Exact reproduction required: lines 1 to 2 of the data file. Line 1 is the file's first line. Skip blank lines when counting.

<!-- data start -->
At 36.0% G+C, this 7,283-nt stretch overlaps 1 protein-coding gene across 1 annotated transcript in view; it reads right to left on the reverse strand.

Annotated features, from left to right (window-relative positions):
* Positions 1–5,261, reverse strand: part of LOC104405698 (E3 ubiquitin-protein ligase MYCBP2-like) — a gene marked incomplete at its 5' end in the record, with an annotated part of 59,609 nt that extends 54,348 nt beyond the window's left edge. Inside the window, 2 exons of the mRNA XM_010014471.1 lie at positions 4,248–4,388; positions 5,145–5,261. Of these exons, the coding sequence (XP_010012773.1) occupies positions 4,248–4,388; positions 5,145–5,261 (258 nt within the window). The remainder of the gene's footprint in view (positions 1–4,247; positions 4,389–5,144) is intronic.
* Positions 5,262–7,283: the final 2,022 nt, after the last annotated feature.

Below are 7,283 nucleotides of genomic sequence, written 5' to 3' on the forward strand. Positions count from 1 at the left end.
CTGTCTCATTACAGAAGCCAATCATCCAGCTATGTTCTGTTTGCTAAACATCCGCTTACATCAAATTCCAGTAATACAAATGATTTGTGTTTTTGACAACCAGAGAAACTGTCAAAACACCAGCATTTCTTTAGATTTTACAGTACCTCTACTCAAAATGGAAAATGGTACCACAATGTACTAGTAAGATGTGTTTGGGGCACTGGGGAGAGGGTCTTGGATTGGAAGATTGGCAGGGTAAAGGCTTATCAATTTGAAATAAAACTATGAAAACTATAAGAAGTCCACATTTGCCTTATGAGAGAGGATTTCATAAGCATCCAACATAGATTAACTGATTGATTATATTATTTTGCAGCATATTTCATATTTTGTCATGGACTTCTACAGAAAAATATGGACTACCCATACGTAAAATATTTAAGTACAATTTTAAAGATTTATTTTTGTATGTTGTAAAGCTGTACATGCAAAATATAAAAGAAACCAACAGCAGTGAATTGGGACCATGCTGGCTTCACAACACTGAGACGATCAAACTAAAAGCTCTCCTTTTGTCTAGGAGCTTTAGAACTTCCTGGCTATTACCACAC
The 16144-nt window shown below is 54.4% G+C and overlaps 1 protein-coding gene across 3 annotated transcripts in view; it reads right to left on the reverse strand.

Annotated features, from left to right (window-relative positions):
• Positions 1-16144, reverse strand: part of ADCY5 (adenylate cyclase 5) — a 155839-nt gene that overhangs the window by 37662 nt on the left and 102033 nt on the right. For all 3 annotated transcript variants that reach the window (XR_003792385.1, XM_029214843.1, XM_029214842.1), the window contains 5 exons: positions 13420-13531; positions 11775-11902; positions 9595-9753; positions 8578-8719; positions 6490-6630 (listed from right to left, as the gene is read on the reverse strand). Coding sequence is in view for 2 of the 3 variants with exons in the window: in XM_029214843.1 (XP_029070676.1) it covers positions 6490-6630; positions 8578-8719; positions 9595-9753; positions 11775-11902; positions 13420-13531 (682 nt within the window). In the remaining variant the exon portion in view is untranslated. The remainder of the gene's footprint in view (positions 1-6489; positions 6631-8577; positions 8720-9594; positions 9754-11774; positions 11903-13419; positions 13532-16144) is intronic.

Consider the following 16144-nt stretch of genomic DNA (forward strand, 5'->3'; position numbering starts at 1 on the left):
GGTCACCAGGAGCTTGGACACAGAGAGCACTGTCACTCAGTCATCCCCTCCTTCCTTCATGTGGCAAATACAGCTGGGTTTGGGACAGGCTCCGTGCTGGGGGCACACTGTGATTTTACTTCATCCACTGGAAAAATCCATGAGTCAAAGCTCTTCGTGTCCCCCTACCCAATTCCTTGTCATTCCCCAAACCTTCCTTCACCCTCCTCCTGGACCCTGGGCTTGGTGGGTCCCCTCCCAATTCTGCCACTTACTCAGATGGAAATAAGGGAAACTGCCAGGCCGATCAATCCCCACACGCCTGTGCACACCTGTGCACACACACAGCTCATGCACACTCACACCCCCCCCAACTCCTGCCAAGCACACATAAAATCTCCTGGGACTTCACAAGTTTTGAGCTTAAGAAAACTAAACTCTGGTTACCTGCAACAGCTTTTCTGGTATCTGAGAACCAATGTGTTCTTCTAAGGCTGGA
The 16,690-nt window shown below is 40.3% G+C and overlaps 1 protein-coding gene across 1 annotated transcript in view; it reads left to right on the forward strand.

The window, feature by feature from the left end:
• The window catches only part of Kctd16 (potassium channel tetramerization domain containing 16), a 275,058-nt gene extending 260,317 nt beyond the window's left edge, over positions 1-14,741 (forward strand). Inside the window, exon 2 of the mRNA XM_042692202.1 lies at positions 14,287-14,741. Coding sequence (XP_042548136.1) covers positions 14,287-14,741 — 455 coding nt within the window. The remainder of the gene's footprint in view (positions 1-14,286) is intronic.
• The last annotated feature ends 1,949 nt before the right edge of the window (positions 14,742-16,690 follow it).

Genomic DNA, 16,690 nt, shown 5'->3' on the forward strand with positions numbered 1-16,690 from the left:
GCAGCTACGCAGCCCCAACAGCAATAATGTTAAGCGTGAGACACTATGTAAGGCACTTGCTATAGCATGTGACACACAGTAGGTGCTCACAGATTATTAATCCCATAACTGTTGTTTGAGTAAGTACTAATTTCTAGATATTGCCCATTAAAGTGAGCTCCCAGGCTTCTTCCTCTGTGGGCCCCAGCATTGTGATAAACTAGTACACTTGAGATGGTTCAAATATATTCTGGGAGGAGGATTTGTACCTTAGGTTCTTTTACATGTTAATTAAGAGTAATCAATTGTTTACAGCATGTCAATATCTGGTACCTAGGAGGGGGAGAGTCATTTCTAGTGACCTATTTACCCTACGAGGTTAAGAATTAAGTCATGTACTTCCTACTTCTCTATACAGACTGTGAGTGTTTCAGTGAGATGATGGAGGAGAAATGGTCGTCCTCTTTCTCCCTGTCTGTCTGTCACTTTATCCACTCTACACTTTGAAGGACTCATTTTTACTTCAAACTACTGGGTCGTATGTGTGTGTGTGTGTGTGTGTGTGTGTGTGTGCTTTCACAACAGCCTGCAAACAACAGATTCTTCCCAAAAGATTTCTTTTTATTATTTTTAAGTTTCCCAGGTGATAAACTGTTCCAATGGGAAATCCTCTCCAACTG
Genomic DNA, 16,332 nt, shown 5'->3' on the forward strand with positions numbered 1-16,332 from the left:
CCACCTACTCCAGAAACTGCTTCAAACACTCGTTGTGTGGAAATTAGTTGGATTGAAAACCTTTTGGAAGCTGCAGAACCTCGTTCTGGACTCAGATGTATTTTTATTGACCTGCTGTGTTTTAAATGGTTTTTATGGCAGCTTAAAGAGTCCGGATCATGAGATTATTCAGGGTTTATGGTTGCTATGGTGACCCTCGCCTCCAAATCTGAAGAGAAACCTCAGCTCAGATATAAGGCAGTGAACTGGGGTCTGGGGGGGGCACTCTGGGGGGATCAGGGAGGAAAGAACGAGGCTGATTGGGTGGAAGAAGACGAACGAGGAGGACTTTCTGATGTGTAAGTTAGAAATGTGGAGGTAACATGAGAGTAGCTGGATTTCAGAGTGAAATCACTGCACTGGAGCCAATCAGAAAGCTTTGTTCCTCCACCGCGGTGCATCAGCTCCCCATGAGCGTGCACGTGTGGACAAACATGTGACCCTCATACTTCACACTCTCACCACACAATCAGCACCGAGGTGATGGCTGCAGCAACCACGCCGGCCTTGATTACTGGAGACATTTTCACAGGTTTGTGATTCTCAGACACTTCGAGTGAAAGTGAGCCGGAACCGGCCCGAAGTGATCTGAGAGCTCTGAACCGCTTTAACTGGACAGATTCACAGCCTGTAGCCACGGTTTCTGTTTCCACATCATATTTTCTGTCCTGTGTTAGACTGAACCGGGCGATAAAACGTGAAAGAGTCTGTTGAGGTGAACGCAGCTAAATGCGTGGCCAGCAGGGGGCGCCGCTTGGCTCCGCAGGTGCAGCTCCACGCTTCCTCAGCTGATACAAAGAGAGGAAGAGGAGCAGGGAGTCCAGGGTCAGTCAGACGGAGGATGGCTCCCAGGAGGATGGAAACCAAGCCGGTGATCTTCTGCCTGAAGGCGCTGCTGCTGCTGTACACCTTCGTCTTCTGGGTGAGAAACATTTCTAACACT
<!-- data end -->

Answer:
At 36.0% G+C, this 7,283-nt stretch overlaps 1 protein-coding gene across 1 annotated transcript in view; it reads right to left on the reverse strand.

Annotated features, from left to right (window-relative positions):